The Oscars have unveiled the most ethnically diverse line-up of acting nominations in the 93-year history of the awards.
A total of nine of the 20 acting nominees are non-white, including three of the five nominees in the categories of best actor and best supporting actor.
It is a major turnaround from last year’s nominations, when just one of the 20 nominees was non-white.
This year sees Riz Ahmed (for Sound Of Metal), Chadwick Boseman (Ma Rainey’s Black Bottom) and Steven Yeun (Minari) all nominated for best actor, along with Sir Anthony Hopkins (The Father) and Gary Oldman (Mank).
There is a similar non-white/white split in the supporting actor category, with Daniel Kaluuya (Judas & The Black Messiah), Leslie Odom Jr (One Night In Miami…) and Lakeith Stanfield (Judas & The Black Messiah) all nominated, plus Sacha Baron Cohen (The Trial Of The Chicago 7) and Paul Raci (Sound Of Metal).
The least diverse category is supporting actress, with just one non-white nominee: Yuh-Jung Youn (Minari).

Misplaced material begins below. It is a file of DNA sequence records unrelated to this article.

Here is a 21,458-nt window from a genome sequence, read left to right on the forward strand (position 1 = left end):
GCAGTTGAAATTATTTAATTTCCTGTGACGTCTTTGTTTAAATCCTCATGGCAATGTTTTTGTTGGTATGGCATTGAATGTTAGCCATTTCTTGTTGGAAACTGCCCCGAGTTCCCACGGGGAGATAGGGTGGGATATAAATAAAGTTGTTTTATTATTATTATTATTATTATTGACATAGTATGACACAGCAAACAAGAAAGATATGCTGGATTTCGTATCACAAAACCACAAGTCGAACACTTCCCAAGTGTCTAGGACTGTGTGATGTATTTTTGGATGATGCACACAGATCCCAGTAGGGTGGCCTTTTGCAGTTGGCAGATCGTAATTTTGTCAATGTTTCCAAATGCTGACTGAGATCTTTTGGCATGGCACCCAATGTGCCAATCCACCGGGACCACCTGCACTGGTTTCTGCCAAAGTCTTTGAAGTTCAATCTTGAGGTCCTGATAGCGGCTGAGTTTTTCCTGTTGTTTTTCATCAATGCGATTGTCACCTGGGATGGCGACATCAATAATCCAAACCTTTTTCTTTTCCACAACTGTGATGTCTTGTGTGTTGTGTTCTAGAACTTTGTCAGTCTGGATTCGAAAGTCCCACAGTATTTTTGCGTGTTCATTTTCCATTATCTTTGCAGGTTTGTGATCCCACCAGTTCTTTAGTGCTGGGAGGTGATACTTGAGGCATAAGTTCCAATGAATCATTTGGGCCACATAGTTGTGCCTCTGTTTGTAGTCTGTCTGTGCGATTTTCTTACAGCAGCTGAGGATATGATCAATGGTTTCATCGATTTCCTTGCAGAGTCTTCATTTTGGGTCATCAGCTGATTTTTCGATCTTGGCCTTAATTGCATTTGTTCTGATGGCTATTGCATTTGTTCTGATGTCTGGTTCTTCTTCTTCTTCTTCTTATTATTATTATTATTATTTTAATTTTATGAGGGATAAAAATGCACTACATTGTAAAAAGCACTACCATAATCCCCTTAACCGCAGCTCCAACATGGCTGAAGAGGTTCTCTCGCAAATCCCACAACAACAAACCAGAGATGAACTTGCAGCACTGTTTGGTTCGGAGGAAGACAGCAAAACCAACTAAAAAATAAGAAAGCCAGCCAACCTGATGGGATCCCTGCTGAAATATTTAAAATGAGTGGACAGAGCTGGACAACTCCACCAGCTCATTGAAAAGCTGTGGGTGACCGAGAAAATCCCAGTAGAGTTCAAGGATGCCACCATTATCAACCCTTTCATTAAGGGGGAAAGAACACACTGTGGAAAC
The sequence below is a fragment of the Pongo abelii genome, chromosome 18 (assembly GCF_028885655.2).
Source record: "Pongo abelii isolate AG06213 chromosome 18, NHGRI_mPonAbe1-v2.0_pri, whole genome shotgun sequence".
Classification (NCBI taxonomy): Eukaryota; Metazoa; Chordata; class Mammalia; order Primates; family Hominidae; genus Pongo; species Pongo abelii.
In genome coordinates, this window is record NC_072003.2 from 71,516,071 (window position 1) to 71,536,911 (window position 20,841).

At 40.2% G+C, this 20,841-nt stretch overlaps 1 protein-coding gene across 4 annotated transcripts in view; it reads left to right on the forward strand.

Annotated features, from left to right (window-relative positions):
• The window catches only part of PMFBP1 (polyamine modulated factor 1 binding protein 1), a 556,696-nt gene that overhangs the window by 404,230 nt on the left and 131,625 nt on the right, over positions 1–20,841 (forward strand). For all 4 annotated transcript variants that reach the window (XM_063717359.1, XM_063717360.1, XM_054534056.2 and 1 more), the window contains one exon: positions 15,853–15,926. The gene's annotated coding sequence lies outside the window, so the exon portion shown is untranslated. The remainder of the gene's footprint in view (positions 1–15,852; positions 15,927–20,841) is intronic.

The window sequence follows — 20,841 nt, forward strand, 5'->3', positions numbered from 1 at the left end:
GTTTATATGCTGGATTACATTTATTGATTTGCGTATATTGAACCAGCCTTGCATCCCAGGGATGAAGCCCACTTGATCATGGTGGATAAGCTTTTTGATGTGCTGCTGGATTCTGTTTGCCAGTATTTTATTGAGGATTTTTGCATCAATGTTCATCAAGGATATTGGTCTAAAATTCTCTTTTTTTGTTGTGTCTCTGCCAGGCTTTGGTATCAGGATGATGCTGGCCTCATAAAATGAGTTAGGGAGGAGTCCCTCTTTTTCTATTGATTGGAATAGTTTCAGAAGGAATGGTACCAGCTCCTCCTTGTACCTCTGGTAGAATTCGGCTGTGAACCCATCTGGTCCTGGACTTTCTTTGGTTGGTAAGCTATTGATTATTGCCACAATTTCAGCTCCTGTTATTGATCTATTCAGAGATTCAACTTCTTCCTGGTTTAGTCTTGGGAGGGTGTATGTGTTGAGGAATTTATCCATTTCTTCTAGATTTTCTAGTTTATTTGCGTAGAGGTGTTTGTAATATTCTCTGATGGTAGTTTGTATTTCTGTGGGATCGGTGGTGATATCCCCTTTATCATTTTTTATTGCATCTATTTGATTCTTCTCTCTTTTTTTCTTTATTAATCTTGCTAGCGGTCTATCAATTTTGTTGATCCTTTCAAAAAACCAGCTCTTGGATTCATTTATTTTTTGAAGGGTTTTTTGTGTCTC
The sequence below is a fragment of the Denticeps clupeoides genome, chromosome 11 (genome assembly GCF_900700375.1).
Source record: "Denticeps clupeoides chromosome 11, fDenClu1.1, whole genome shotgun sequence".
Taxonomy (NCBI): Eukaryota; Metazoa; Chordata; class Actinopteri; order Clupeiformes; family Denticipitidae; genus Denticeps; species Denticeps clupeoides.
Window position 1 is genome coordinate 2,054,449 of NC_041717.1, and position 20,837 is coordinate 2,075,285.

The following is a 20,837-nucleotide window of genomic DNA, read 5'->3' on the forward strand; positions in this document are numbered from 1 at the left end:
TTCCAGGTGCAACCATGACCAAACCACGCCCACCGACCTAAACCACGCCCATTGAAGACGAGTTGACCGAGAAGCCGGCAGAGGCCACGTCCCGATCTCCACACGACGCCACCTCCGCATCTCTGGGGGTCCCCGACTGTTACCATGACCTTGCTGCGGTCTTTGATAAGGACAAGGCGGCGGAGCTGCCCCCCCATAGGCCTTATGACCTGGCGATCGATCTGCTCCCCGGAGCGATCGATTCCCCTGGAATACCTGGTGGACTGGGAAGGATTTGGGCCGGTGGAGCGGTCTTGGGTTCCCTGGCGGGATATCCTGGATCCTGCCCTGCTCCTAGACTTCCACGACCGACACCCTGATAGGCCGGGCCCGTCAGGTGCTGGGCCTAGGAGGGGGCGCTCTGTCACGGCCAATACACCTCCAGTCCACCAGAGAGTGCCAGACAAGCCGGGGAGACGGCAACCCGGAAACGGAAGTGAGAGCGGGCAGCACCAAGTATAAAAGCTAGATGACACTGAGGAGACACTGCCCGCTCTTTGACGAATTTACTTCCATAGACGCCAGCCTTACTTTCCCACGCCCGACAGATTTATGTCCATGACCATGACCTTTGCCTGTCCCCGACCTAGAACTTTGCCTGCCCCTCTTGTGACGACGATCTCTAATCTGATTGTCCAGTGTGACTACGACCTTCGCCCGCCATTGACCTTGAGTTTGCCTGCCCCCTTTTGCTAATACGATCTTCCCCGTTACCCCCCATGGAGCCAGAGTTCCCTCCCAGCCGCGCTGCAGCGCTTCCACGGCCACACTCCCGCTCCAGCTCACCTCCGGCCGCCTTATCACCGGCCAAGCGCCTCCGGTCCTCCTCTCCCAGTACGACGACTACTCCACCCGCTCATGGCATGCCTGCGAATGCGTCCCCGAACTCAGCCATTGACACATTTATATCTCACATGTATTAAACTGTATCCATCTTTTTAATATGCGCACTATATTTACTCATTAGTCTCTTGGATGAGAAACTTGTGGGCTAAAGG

The others are Maria Bakalova (Borat Subsequent Moviefilm), Glenn Close (Hillbilly Elegy), Olivia Colman (The Father) and Amanda Seyfried (Mank).
The best actress category has two non-white nominees: Viola Davis (Ma Rainey’s Black Bottom) and Andra Day (The United States Vs Billie Holiday).
The other nominees are Vanessa Kirby (Pieces Of A Woman), Frances McDormand (Nomadland) and Carey Mulligan (Promising Young Woman).
Before this year, the highest number of non-white acting nominees was seven out of 20, in 2017.
In both 2015 and 2016, there were no non-white performers nominated in any category.
The first non-white performer to win an acting Oscar was Hattie McDaniel, who won best supporting actress in 1940 for Gone With The Wind.
Along with McDaniel, there have been non-white winners in the acting categories a total of 19 times: five for best actor, once for best actress, five for best supporting actor and eight for best supporting actress.